I started this series last week with the first step in the fracing process. It all begins in the office, where a team of geologists and engineers closely examine a log that's obtained after the well has been drilled. They work together to identify intervals within the wellbore that they believe to be hydrocarbon productive. This is where they'll set the perforations so the well can be fraced. Once these locations have been identified and their design is finalized, the frac job can begin.
For Henry Resources, a typical frac job lasts two days and begins with the frac crew setting up the equipment on location. Once everything is rigged up, tested, and ready to go, it's time to turn the engineers' red ink marks on the log into actual perforations.
They begin with the first stage which is the deepest in the well, and in this case, around 11,000 feet underground.
"There's 40 explosive devices individually placed inside that steel container and then that fire shoots through the steel container into the casing and out into the formation," says George Miles, Henry Resources frac specialist.
Next, it's time to stimulate or "frac" stage one. But before the hydraulic fracturing process can begin, the crew concocts the perfect cocktail using a small amount of chemicals, a defined volume of water, and a very specific type of sand, which varies according to the depth of the stage.
"We pump the water from over there (frac pit near location) into the tanks on location," says Miles.
Water is then pulled out of the tanks into a hydration unit where it's mixed with gel. After that, the gelled water is mixed with some chemicals and sand in the blender.
"That truck (the blender) pushes the mixture into the high pressure units (also known as the pump trucks).The high pressure units then pump it down the well," says Miles. And by high pressure, he means 30 barrels a minute. That's 1,260 gallons every 60 seconds.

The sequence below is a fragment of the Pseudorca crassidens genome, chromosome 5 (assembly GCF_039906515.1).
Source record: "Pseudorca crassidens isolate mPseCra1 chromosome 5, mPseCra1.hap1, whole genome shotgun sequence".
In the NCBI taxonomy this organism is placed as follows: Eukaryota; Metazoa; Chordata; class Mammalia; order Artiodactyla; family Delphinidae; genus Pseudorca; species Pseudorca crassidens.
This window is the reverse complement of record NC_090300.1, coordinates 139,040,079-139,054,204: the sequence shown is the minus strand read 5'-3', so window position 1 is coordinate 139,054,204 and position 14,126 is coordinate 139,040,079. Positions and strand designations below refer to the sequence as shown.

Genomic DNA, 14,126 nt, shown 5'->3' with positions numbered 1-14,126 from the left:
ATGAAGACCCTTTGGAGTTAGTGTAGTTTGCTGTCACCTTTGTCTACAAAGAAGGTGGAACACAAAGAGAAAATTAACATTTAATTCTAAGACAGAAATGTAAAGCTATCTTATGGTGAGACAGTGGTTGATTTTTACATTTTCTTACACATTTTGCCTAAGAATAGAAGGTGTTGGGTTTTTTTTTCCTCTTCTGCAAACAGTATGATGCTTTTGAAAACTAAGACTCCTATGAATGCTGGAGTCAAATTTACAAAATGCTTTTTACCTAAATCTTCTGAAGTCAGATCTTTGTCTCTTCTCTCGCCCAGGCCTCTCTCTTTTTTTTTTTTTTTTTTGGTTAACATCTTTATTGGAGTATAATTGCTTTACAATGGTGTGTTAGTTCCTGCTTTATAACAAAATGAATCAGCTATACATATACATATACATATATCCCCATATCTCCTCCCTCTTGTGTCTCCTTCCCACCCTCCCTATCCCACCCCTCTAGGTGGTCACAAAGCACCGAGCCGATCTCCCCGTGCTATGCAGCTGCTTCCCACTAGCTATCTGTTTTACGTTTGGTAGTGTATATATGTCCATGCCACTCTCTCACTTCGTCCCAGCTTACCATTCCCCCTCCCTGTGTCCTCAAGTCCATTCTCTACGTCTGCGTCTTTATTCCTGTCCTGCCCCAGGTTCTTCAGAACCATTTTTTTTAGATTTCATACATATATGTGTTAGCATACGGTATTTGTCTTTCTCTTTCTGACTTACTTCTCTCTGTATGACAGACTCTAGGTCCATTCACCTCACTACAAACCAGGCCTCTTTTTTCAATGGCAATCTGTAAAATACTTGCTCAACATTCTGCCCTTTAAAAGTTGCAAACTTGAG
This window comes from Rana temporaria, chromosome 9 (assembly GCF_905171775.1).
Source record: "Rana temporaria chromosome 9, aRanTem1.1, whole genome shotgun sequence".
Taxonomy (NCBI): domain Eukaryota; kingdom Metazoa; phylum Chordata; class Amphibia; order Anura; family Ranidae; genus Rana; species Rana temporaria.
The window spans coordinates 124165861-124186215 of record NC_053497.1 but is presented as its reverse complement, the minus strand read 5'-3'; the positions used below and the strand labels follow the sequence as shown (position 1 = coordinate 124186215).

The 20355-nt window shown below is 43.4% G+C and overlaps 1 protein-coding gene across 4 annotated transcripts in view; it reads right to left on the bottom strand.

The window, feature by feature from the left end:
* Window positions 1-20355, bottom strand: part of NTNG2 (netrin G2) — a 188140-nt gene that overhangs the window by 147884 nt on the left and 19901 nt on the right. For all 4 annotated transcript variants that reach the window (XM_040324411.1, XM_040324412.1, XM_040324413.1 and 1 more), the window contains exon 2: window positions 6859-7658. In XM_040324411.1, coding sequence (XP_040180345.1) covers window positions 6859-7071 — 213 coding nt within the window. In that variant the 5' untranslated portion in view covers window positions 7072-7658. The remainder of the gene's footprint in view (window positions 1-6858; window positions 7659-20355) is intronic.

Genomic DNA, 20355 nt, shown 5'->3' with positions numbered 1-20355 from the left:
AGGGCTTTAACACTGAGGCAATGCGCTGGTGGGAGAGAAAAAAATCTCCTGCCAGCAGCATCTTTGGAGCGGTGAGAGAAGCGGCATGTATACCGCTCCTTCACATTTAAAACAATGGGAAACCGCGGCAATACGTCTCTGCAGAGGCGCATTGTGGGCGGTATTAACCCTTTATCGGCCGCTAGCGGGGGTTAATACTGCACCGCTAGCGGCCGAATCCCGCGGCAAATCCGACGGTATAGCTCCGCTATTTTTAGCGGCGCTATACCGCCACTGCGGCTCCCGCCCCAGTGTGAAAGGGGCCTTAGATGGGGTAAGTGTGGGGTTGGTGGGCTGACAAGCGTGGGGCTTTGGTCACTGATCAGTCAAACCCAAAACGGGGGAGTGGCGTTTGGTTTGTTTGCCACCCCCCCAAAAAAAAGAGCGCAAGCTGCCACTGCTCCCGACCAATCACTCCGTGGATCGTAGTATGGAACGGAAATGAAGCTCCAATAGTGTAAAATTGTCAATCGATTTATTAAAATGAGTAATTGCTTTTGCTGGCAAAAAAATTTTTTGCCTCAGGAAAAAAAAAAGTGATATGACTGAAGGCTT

The speed, resultant pressure and gel-like formula help to fracture the formation, propagate the fracture away from the wellbore and connect any natural fractures that may exist.
The next task is keeping the fractures open.
"What you got going on here is the sand-laden phase where we start introducing the proppant into the fluid that's going down the hole and what that does is help propagate the formation. Helps it stay propped open after we stimulate the well," says Adam Munoz, Pro-Petro District Technical Mgr.
In the end, "the gel will break from the sand (and) return to a water phase. The sand will stay in place and allow that porosity to increase from the wellbore all the way out to the tip of the frac," says Miles.
This allows the oil, gas, and water to flow freely to the wellbore where it can be pumped to the surface.
Keep in mind, all of that is only stage one.
At this point, a bridge plug is set between the zone that is now complete and the entire process repeats itself until each stage is fraced. For Henry Resources, it's usually anywhere from nine to eleven stages.
When all the zones are complete, the frac crew rigs down and leaves and a pulling unit is brought in. It's main purpose is to drill out all of the bridge plugs that were used during the frac and install the tubing, rods, and pump needed for production.
After this, a flow line is used to connect the well-head to the appropriate tank battery so the oil, gas, and water can be separated, stored, and eventually sold or disposed.
And with that, production can finally begin.
We'll continue this special series next Friday by addressing some of the hotter topics associated with hydraulic fracturing. For example, a lot of concerns have been raised over the chemicals that are used, and some even say they fear their water supply is being contaminated. We'll talk through all of these issues and more and kill a lot of rumors next Thursday at 10pm on Big 2 News.
To view Part 1, click on link - http://permianbasin360.com/fulltext/?nxd_id=142917